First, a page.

Making the Grade: Why the Cheltenham Festival is the Favourite

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It’s almost here. The Mecca of the National Hunt. The Holy Grail of jump racing. The ultimate destination for lovers of all things equine. Dubbed the ‘greatest show on turf’, the Cheltenham Festival is arguably the most iconic horse racing meeting in the UK. Only Aintree can give it a run for the money.

Where Cheltenham triumphs is with the number of Grade 1 races punters can enjoy. Every year, in the UK, there are just 40 Grade 1 races. Fifteen of these will be taking place at the festival from Tuesday March 10 to Friday March 13.

So, why all the fuss about a Grade 1 race? What is it that makes the horse racing connoisseur whinny with delight at the prospect of these rare races? Saddle up, as we deconstruct and demystify the different racing grades and explain just why these prestigious races are so special.

Cup Cup and Away

The Cheltenham Festival is the highlight of the National Hunt jump racing calendar. During the four-day event, more than a quarter of a million horse racing fans will visit Prestbury Park, on the edge of the Cotswolds, in Gloucestershire, to watch 28 races over four days. It’s the fourth most highly attended sports event in the UK.

On Friday, March 13, the Cheltenham Gold Cup is the Blue Riband event. It’s the most valuable non-handicap chase in the UK. In 2019, the total prize fund was a hefty £625,000. The Grade 1 race is three miles and 2.5 furlongs in length, with 22 fences. Open to horses aged five years and over, it is the single most prestigious National Hunt event.

The race tests the horses’ ability to run at a gallop and there is a testing incline on the final stretch. Horses must show stamina. Jockeys need to strike a balance between an early sprint and a strong finish. It is a track that tests both man and horse to the limit.

A Different Class

Horses come in many different shapes and sizes. To balance races, and make betting more interesting, both flat racing and jump racing (National Hunt) have adopted a class and grade system. The system was first established in 1964 to work in tandem with handicapping.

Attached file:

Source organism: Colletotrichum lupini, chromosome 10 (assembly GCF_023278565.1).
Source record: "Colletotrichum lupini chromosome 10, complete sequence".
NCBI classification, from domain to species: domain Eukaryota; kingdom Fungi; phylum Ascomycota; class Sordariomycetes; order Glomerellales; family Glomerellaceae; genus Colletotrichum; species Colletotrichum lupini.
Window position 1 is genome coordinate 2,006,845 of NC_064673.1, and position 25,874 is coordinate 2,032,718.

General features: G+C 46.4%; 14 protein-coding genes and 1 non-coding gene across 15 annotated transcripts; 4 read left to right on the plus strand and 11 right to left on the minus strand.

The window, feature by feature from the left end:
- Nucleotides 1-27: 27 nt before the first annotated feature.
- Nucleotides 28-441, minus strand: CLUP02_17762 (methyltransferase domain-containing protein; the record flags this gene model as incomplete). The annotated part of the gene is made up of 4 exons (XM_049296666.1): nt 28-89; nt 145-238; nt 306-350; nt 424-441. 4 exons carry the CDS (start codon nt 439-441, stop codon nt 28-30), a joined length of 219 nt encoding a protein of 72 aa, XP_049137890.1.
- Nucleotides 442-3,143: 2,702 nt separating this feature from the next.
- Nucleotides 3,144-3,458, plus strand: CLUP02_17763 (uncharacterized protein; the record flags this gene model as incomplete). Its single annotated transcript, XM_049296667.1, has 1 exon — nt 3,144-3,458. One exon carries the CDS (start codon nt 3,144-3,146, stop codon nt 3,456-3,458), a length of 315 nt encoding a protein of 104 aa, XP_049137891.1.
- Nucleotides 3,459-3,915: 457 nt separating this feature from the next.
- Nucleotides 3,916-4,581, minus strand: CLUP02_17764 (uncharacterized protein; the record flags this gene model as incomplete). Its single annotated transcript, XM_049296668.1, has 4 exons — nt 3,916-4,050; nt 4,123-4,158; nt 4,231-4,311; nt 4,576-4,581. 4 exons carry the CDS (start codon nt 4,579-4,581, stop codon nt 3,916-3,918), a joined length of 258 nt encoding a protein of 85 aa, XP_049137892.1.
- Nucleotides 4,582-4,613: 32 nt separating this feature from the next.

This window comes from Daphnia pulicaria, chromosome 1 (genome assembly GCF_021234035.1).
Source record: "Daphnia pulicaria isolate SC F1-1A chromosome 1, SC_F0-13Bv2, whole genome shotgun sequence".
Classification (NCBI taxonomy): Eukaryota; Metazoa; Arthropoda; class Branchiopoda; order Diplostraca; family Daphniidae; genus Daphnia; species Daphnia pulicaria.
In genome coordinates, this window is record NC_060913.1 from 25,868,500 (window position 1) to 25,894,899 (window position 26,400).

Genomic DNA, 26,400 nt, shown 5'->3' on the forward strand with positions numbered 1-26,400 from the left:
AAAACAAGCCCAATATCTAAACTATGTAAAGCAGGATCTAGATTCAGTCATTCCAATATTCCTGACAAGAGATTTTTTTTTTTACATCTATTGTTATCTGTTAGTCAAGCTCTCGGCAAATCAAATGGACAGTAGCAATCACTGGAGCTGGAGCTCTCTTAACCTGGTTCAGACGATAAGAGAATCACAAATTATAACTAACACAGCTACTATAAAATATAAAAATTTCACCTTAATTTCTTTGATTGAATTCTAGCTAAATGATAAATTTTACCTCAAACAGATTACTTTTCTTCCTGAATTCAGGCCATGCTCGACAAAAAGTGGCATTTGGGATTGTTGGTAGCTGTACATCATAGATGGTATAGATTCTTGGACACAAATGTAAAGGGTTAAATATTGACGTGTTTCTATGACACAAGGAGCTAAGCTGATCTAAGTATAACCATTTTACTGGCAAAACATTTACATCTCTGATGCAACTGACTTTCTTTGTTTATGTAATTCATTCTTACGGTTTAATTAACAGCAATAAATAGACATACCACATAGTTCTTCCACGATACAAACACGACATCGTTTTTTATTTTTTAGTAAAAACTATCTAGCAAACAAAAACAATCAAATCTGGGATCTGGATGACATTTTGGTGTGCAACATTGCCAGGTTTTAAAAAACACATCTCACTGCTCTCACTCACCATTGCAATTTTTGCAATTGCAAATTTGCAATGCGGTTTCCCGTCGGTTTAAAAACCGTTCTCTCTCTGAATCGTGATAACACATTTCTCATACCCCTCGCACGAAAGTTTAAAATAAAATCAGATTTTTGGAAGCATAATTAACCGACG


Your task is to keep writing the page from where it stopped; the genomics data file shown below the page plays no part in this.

A horse’s handicap rating is defined by the British Horseracing Authority (BHA). The better the horse – the higher the rating. The handicap is determined by a horse’s qualifying results; a horse must run at least three times to qualify for a rating. Only horses with the very highest ratings can compete in the top grade and class races.

Flat racing has three distinct bands: the Classics, Class 1, and Classes 2-7. In National Hunt racing, the bands are Class 1 and Classes 2-6. All the classes have further sub-divisions. There are three grades of Class 1 race: Grade 1, Grade 2, and Grade 3. All based on age, ability, and weight.

Making the Grade

The minimum amount of prize money for a Grade 1 race is £100,000. In Grade 1 races, the handicap system is based purely on the age and sex of the horses taking part. There are no penalties for previous victories. This ensures these races are the crème de la crème. The best competing against the best. Lower grade races handicap horses that have previous wins by adding extra weight.

One of the reasons that Grade 1 races are such a hit with punters is that they offer golden opportunities for previous winners to stay on form and romp home for a second or third time. In the 1930s, Golden Miller won the Cheltenham Gold Cup five times. This year, punters will be hoping to see last year’s 2019 winner Al Boum Photo romp home for a second consecutive year and defend its crown.

Ex-journalist Peter Cullen has been at the frontier of online gambling since 1998, when he worked as a creative for Internet sports betting pioneers Intertops. Since then, he’s written for many of the industry’s biggest players and seen the betting business sail the seas of boom, bust, and regulation. Never dull. Often controversial. Occasionally funny.
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